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Subject:Re: More personable tech writing From:Bonni Graham <Bonni_Graham_at_Enfin-SD -at- RELAY -dot- PROTEON -dot- COM> Date:Wed, 10 Nov 1993 11:06:00 EST
You have to know your audience *really, really* well to get away with
this for a series of books! My own geiger counter goes off of the scale
anytime *I* see jargon of *any* kind in technical prose. I tend to skip
familiar sections entirely. But maybe folks like me aren't in your
audience. You better make sure!
***end of original message
Yes, but. When I was working for a library automation firm, the biggest
complaint about my first set of manuals was that I didn't use ENOUGH
jargon. My users felt like I didn't know what I was talking about when
they saw "plain language" phrases for jargon terms. It made them
suspect the _rest_ of my information! So in my next set, I used library
jargon liberally, but had our system designer (a Master of Library
Sciences) check it over carefully, and augment where she felt necessary.
SO, I'd say more that if you're going to use jargon, be sure you have
a typical audience member in house who can examine it for you
(something we have here at Easel, since we write for programmers,
mostly). We also, to address another of Len's concerns, have a very
multicultural staff (members from Denmark, Thailand, Germany, the UK,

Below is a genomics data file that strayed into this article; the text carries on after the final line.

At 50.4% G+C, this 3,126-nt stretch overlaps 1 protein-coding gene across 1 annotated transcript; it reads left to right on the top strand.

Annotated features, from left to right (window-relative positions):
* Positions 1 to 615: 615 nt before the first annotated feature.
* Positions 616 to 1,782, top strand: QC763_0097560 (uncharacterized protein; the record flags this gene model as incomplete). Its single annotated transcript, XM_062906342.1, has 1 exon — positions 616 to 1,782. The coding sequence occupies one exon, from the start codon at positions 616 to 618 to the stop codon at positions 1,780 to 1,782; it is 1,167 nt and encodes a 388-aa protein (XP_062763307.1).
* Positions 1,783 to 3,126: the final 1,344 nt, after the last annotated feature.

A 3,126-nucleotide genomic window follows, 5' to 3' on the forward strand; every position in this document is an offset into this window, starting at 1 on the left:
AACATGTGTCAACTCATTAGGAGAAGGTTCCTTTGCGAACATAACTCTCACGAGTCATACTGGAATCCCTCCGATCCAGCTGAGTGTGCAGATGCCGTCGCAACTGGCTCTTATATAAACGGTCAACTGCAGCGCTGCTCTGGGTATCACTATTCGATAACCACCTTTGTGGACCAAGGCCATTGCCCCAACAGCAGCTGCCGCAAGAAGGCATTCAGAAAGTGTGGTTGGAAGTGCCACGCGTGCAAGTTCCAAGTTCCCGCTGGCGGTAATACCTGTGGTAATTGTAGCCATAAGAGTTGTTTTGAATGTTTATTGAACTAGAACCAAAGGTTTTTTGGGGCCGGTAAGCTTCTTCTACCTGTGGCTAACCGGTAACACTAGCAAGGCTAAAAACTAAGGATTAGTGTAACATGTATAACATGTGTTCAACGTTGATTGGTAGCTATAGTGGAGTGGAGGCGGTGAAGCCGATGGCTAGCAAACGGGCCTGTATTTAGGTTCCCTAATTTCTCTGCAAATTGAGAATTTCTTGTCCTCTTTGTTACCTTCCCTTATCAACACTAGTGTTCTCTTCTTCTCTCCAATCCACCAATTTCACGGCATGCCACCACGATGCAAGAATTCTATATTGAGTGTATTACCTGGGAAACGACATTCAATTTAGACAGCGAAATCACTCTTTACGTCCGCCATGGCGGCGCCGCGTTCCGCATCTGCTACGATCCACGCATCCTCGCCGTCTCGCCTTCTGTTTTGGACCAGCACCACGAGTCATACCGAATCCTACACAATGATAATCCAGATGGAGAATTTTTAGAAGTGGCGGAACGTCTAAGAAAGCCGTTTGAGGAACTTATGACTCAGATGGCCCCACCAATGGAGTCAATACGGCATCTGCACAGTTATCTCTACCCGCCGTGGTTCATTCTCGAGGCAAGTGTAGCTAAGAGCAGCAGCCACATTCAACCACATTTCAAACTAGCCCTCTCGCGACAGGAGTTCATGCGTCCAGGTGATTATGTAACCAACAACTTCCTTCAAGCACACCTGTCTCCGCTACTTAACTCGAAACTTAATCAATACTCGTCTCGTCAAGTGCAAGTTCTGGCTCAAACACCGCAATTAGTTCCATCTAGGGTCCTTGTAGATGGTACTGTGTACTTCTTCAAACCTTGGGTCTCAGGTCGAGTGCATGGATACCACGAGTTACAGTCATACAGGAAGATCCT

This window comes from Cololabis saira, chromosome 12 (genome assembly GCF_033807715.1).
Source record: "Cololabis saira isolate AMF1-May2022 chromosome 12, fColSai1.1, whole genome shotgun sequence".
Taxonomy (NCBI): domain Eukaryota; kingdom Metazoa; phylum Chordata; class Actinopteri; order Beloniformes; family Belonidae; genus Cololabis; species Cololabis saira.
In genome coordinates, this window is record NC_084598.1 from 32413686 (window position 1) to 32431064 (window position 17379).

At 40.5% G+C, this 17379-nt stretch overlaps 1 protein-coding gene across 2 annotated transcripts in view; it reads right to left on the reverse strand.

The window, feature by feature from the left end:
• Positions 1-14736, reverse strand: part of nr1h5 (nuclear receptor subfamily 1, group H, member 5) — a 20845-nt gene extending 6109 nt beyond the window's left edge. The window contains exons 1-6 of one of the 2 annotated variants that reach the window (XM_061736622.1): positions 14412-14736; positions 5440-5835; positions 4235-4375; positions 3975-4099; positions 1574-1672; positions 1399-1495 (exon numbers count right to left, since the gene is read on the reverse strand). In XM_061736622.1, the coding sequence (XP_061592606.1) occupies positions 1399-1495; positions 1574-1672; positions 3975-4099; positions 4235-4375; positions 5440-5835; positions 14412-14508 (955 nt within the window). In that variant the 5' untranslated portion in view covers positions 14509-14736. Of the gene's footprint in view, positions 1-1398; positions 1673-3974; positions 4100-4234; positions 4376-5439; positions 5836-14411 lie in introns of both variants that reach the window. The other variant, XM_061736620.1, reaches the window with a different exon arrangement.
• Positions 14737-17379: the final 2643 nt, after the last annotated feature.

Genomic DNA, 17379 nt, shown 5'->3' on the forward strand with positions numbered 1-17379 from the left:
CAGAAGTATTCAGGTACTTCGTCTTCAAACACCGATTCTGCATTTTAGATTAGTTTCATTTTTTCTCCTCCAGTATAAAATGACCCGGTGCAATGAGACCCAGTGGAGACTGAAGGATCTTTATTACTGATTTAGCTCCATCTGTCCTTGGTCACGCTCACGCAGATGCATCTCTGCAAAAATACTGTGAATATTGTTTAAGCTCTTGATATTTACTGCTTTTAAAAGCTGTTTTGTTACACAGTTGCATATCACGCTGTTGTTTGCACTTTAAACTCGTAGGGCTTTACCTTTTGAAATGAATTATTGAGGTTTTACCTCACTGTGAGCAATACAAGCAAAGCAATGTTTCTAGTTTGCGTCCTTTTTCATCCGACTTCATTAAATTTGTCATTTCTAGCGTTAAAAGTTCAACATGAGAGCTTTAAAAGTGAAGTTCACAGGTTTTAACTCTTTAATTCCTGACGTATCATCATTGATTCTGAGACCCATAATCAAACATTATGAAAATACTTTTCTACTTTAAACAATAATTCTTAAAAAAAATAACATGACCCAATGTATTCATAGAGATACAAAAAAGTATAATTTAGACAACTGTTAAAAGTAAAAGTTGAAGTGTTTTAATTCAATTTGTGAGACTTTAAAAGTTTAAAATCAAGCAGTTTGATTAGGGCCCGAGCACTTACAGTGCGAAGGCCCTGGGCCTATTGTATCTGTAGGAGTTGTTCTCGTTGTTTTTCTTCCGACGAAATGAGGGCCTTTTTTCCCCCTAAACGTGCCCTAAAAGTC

etc.). Not all these people are on-site, but almost all of them are
on the review list.
To tie back in to my "overcoming technophobia" posting, when naive
users seem some jargon they are familiar with in technical prose, it
makes the rest of it look less intimidating. I stand by that -- the
best you can ever do is write to MOST of your users, anyway. (Who was
it who said you can't please all of the people all of the time?)
OTOH, I'd never user jargon in the manual set I'm writing now -- for a
report and analysis tool for end users. They come from several
different industries -- I'm having a hard time coming up with examples
generic enough, but yet also real-world. So, as usual, _it depends on
Bonni Graham |
Technical Writer | serif, n. A teensy-weensy
Easel Corporation, ENFIN Technology Lab | crossbar attached to the
Bonni_Graham_at_Enfin-SD -at- relay -dot- proteon -dot- com | ends of letterforms by
President, San Diego STC | malevolent typesetters. Ac-
| cording to popular legend,
NOTE: apparently my email address needs | the first serif was designed
to be typed exactly as it appears here, | at Nottingham.
punctuation and all, or the system gets |
upset. | --Ezra Shapiro